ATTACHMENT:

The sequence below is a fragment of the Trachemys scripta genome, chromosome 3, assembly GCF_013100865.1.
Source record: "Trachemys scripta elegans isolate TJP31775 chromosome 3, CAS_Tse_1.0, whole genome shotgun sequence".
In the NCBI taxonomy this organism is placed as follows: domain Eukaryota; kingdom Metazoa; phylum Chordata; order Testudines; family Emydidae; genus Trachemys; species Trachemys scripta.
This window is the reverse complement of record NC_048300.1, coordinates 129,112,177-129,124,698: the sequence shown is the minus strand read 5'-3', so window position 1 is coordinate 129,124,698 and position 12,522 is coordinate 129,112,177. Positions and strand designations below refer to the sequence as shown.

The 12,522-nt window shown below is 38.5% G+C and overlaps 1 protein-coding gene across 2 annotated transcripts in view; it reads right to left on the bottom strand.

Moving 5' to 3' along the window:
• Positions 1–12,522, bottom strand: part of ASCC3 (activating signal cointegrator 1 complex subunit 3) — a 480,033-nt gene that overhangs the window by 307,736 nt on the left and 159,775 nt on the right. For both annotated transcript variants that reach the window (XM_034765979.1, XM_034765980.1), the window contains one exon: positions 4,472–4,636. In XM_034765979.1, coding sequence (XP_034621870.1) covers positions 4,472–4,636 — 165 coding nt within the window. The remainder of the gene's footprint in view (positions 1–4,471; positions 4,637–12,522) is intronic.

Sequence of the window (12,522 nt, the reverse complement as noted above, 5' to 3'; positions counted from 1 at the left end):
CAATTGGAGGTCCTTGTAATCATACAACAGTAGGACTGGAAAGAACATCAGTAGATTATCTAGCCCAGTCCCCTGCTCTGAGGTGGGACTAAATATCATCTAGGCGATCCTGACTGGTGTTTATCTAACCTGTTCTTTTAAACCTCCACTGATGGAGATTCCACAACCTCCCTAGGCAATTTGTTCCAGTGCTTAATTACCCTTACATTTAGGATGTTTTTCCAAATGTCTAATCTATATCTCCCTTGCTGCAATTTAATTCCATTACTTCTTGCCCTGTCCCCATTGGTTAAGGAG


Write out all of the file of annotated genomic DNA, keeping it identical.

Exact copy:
The sequence below is a fragment of the Trachemys scripta genome, chromosome 3, assembly GCF_013100865.1.
Source record: "Trachemys scripta elegans isolate TJP31775 chromosome 3, CAS_Tse_1.0, whole genome shotgun sequence".
In the NCBI taxonomy this organism is placed as follows: domain Eukaryota; kingdom Metazoa; phylum Chordata; order Testudines; family Emydidae; genus Trachemys; species Trachemys scripta.
This window is the reverse complement of record NC_048300.1, coordinates 129,112,177-129,124,698: the sequence shown is the minus strand read 5'-3', so window position 1 is coordinate 129,124,698 and position 12,522 is coordinate 129,112,177. Positions and strand designations below refer to the sequence as shown.

The 12,522-nt window shown below is 38.5% G+C and overlaps 1 protein-coding gene across 2 annotated transcripts in view; it reads right to left on the bottom strand.

Moving 5' to 3' along the window:
• Positions 1–12,522, bottom strand: part of ASCC3 (activating signal cointegrator 1 complex subunit 3) — a 480,033-nt gene that overhangs the window by 307,736 nt on the left and 159,775 nt on the right. For both annotated transcript variants that reach the window (XM_034765979.1, XM_034765980.1), the window contains one exon: positions 4,472–4,636. In XM_034765979.1, coding sequence (XP_034621870.1) covers positions 4,472–4,636 — 165 coding nt within the window. The remainder of the gene's footprint in view (positions 1–4,471; positions 4,637–12,522) is intronic.

Sequence of the window (12,522 nt, the reverse complement as noted above, 5' to 3'; positions counted from 1 at the left end):
CAATTGGAGGTCCTTGTAATCATACAACAGTAGGACTGGAAAGAACATCAGTAGATTATCTAGCCCAGTCCCCTGCTCTGAGGTGGGACTAAATATCATCTAGGCGATCCTGACTGGTGTTTATCTAACCTGTTCTTTTAAACCTCCACTGATGGAGATTCCACAACCTCCCTAGGCAATTTGTTCCAGTGCTTAATTACCCTTACATTTAGGATGTTTTTCCAAATGTCTAATCTATATCTCCCTTGCTGCAATTTAATTCCATTACTTCTTGCCCTGTCCCCATTGGTTAAGGAG